The rear-view mirror is small for good reason. Surely it’s time now to look forward and work together for the greater good of our small island than the current divisiveness of Scottish politics.

Ian Lakin, Aberdeen.

We won't swallow the Labour bait

IT is a bit naive of Neil Mackay to suggest that "we give Starmer a chance", when by his own admission, Mr Mackay thinks "that Starmer will fail" ("Yessers should give Starmer a chance to rebuild and heal", The Herald, October 12). Mr Mackay appears to be advising Yes supporters not to stick their fingers in their ears at the prospect of a Labour government at Westminster; my fingers are not in my ears but all I can hear are Sir Keir's numerous screeching u-turns, and he isn't even in government.

Labour governments never fail to disappoint, and what Mr Mackay admits is a weak-as-water agenda from Sir Keir hardly inspires confidence, while Yes supporters can take no comfort from the cold water Sir Keir and his Scottish branch manager poured over the issue of an independence referendum; so, after taking everything into consideration, I very much doubt if Yes supporters will abandon their principles and be duped into swallowing the Labour bait. Our fingers are out of our ears and our eyes are wide open.

Ruth Marr, Stirling.

Read more: We have to stop building more wind turbines

Please, no more referenda

IAN W Thomson (Letters, October 12) makes a plea for a referendum on an issue close to his heart (assisted dying). However, in recent times we have seen referenda polarising society in a way I haven’t seen in my lifetime spanning almost eight decades.

The zealots on both sides of the arguments leap in with the extremes of both sides. The truth is often the first victim, as we have seen from Brexit. But, more importantly, the debates become binary: right or wrong, yes or no and black and white. As a result, the humanity of cases which are not black and white and more about the lesser of evils gets lost in the heat of the debate and the political climate in the country becomes toxic, leading to bad outcomes.

There was a time when I thought referenda were a great idea to make clear the will of the public. However, the last decade has shown them to be divisive and polarising. Moreover, with today’s power of the internet, social media and now AI, the speed with which national conversations become toxic is terrifying. While the home zealots of both sides are in the front line of toxic debates, recent history has shown that overseas countries, such as Russia and Iran, are very happy to add to our domestic angst by inserting misinformation and fake news into social media to help us self-destruct.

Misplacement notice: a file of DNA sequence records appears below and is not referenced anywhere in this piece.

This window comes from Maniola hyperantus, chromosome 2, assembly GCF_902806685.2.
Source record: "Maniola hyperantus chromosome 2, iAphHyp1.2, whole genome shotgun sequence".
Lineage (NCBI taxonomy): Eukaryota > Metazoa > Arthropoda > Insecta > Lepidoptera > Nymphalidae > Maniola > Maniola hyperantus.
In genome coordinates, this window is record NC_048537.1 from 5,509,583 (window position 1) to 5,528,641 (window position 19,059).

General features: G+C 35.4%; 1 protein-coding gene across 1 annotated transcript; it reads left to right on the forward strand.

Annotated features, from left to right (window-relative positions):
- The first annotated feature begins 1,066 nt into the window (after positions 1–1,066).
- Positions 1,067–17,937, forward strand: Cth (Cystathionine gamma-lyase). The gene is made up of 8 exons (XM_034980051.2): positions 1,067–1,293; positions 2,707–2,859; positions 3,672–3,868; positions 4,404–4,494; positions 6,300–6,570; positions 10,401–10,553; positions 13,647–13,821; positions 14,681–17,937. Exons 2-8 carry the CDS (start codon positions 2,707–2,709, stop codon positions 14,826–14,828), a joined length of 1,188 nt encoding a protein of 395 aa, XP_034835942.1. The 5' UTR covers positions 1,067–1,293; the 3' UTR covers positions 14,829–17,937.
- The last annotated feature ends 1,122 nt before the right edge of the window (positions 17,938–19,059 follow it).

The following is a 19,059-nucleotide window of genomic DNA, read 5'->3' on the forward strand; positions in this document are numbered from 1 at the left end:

I regret to say that the body politic in Scotland and the UK is pretty toxic at present. Few of us trust our politicians who promise much and deliver less. Future referenda, in my view, will lead to madness. Remember "those whom the gods would destroy, they first make mad". The modern digital age is making this far easier to achieve. So please, no more referenda.

John Walls, Glasgow.

The folly of wind outlay

NORMAN McNab (Letters, October 13) states that Holyrood should "halt the building of wind turbines". However, what the debate should examine is why does Scotland need wind turbines at all? His claim that "it is incorrect to claim that wind power is cheap and will save the planet" is true since, even if the electricity is generated at 6p/unit, that is only 35% of the cost to the consumer with the other 65% covering transmission, distribution, staff wages, rates and VAT.

The total cost per unit is therefore around 18p/unit or an annual cost of £2,700 for 15,000 units of energy. Add on the standing charges and the bill exceeds £3,000 per year per consumer, making energy unaffordable for those in fuel poverty.

SNP plans to build 60GW of wind turbines to meet a maximum demand of only 20GW will bankrupt the economy. The Scottish Government at least acknowledged the existence of the problem when it decided to spend even more capital funds on providing a 25GW hydrogen-fuelled gas turbine system to avoid Scots sitting in the dark for six weeks every winter. The question Mr McNab shoud have raised is why cut billions of pounds from the NHS or education budgets to build wind turbines that do not deliver energy 24/7 when the 25GW of gas turbine plant would suffice?

Ian Moir, Castle Douglas.